Monday, February 12, 2007

Supermodels, supermoms, you and me

In my magazine days, the directive was clear: The reader wants service. All stories must have service. Push the service on the cover. Service, service, service. So everything we published had to be full of tips, how-tos, solutions, advice--you know, all the "8 easy ways to get your toddler to beg for brussels sprouts" and "10 top weight-loss tips from coke-addicted supermodels" and the like. It was exceedingly rare to publish a personal essay. ("It happened to me" disease-of-the-week or crime stories were the exception, of course.)

Fast-forward to now and the burgeoning blogosphere, and especially the mom-and-dad-o-sphere. Everyone seems to be writing and reading and commenting, and most of what we're all posting falls into that "personal essay" category. Is it that we are an entirely different audience from those magazine readers/subscribers? Is it that blogs are free, so our requirements are different--we don't feel such a need to get our $2.95's worth of advice?

Or is it that those magazines had it all wrong, all this time? That we were craving personal stories, unfiltered thoughts and ideas, and were just waiting for this medium to both express them and consume them?

I wonder.

15 comments:

binkytown said...

I don't know, I love the service bits, they reel me in everytime before I realize it's crap and not helpful. Obviously, being a blogger I prefer the personal stuff but I think I'd miss the service bits if they were gone. How else will I know the five hottest eyebrow shapes of 2007?

Kate said...

As someone who never really cared about the latest eyebrow pencil craze, I have always preferred the stories of the "everyday" people in the world. So it's all about blogging now for me. That is, when I can find the time.

Jennifer (ponderosa) said...

I read Child magazine, it's the only parenting one I get. My two favorite sections are Miss Manners and the personal essay on the back page. So -- what does that mean?

I like blogs because after awhile I feel like I know the writer. I look to them more for a (distant) kind of friendship or at least commisseration. I don't look to blogs for facts. So: I think I'd miss the how-tos also.

Her Bad Mother said...

The mags had it wrong. THEY HAD IT WRONG.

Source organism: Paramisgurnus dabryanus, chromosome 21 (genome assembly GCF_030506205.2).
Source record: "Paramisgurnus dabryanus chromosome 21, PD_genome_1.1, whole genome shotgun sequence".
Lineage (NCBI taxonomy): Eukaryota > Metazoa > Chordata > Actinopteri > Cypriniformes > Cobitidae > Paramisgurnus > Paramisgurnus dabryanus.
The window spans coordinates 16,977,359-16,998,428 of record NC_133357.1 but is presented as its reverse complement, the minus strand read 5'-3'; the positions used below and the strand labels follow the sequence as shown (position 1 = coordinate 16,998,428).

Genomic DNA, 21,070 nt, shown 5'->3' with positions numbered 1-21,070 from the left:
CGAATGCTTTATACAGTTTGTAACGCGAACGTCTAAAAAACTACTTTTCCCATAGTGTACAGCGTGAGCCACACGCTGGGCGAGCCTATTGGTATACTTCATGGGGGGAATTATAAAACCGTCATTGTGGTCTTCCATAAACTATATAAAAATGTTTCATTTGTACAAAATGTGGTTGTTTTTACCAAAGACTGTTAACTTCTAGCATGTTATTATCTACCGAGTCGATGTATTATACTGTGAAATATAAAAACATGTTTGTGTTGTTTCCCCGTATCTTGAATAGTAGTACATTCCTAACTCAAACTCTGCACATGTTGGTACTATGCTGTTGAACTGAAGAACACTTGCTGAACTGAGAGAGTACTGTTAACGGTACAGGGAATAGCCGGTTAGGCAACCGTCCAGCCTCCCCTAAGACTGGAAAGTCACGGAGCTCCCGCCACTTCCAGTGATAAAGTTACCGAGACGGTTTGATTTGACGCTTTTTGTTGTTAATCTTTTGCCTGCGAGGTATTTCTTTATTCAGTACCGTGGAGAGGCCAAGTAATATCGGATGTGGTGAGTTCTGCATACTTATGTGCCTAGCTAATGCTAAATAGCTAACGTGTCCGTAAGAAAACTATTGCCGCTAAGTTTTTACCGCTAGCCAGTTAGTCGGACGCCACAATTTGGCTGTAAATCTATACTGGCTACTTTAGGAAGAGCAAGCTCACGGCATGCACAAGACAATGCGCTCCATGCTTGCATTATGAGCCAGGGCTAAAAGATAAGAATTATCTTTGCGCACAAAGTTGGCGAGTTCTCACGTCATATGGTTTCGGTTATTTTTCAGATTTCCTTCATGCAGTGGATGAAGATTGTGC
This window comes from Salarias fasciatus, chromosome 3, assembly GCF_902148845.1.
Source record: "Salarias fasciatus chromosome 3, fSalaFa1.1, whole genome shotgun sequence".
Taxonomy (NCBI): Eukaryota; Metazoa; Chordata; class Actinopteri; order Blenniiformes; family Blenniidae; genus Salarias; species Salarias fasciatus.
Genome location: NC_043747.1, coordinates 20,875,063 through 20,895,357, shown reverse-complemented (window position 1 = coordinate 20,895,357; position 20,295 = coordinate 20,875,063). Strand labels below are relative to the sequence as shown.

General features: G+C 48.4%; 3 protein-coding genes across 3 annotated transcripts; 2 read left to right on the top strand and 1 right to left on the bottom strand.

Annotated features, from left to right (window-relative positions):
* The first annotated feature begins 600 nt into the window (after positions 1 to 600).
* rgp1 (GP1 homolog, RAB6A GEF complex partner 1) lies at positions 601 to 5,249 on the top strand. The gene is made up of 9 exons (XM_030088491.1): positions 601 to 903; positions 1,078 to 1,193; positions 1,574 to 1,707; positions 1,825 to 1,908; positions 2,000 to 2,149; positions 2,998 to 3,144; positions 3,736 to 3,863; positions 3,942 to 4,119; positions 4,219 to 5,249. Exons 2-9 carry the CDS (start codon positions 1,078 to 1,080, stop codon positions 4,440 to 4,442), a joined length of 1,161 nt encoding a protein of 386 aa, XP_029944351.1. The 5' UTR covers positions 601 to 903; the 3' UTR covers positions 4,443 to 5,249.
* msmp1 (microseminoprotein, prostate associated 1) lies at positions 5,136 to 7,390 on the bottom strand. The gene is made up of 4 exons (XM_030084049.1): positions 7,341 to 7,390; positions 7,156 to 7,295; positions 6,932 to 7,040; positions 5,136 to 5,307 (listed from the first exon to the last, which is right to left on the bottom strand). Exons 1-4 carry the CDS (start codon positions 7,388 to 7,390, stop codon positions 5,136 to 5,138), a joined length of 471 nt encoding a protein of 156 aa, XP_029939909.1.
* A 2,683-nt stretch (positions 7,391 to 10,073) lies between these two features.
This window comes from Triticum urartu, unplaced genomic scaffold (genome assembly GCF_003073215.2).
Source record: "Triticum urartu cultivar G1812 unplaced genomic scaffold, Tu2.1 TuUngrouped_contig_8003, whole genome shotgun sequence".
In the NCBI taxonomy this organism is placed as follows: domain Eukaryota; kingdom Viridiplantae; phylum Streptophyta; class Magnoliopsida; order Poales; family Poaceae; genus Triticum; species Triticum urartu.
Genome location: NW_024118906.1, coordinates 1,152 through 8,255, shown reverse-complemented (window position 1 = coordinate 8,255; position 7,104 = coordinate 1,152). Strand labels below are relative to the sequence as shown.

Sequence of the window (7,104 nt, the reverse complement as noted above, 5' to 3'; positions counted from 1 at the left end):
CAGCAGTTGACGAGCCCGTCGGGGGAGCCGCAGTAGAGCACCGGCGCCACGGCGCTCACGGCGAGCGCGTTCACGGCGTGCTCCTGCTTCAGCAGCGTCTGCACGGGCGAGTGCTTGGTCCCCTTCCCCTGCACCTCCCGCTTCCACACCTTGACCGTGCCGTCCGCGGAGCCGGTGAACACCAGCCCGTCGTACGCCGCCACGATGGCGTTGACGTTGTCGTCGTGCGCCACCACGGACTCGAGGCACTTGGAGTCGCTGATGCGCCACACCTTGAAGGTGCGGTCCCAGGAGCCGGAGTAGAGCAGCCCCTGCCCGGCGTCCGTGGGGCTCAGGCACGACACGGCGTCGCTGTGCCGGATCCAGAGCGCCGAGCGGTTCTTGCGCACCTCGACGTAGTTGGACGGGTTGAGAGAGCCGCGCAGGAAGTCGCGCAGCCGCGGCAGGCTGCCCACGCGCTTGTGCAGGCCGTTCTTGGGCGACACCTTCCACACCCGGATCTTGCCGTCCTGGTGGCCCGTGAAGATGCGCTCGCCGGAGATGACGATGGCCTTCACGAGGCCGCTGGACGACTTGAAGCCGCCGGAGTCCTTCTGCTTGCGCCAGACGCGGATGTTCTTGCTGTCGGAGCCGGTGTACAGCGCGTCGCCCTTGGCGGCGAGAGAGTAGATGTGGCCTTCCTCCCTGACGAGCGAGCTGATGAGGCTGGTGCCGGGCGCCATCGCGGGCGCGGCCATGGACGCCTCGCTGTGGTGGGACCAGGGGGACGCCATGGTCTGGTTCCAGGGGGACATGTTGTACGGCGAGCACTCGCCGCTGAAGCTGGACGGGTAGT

Mrs. Chicken said...

Speaking as one whose bookshelves are filled with essay collections, I'm the wrong one to ask.

But yes. I say we want to see the universal in the personal. We want to see we are not alone.

I already know all I need to know about brussel sprouts.

Julie Pippert said...

I think I realized the "service" articles in most magazines were no service whatsoever, in general, by the time I hit college.

I think the magazines had the right idea, with frequently the wrong implementaiton. I kept crying, "MORE MATTER, LESS ART!"

By adulthood I realized the point is: really, nobody can tell YOU how to go about YOUR life.

So now I really like blogs and news services. In the one I get personal-real-life information, ideas, and a sense of being a part of something more than just me. At the newsservices I get some facts, links, and mostly-objective-information. Sometimes the two overlap in which case I say YAHOO.

mothergoosemouse said...

It took me a long time to appreciate blogs. But I never really did appreciate all those service pieces in the magazines that I rarely read - too much product placement, even in what was supposed to be a story, not an ad.

Damselfly said...

Interesting points. Maybe it's the medium? Blogs are more personal, so maybe that's why there are more essays. Or maybe the service pieces were there to support the ads.

Sarah, Goon Squad Sarah said...

The magazines all overdid it. We were desperate for content.

Lady M said...

I never much liked the Top Ten Tips columns, since I wasn't motivated enough to follow up. I liked and still enjoy interviews of celebs and regular people, and seeing how they handle life's little challenges.

lildb said...

that's a fascinating thing to ponder, and I think you're right; that we all have stories to share, and to hear, and leaving the discerning-a-moral/good advice to live by within the tale up to the audience is kinda more pleasurable/palatable.

also, ///.

(why can't I quit with the slashes lately?)

also, I heart you for being so supportive of my you-know-what.

xoxoxo

Lisa said...

That's a very interesting thought. And prefer blogs now because like Jennifer, I like to feel I know a bit more about the writer... I feel more connected here...

Heather said...

I guess in blogs I see the service is other people sharing their opinions, stories, and lessons. I still have magazines laying around but I love the blogosphere.

Its less overt than magazines, I can try out 50 a day if I have the time and its free. I can go back and visit the ones I like without commiting to them for a year and I generally don't have to dig to find the end of the story.

Unfortunately I can't read blogs in the bathtub or in the doctor's office.

SUEB0B said...

The service was overdone and watered down and much of it was crap we already knew anyway: Drink more water! Wear sunscreen or put on a hat!

I hate many personal essays, too. Maybe I'm just a crabby bitch.

movin'mom said...

okay I'm just throwing this out there but I was hysterically laughing inside at the lady at the library who said ...she just doesn't get it...the whole blog thing.... 10 points for you and your poker face!!!!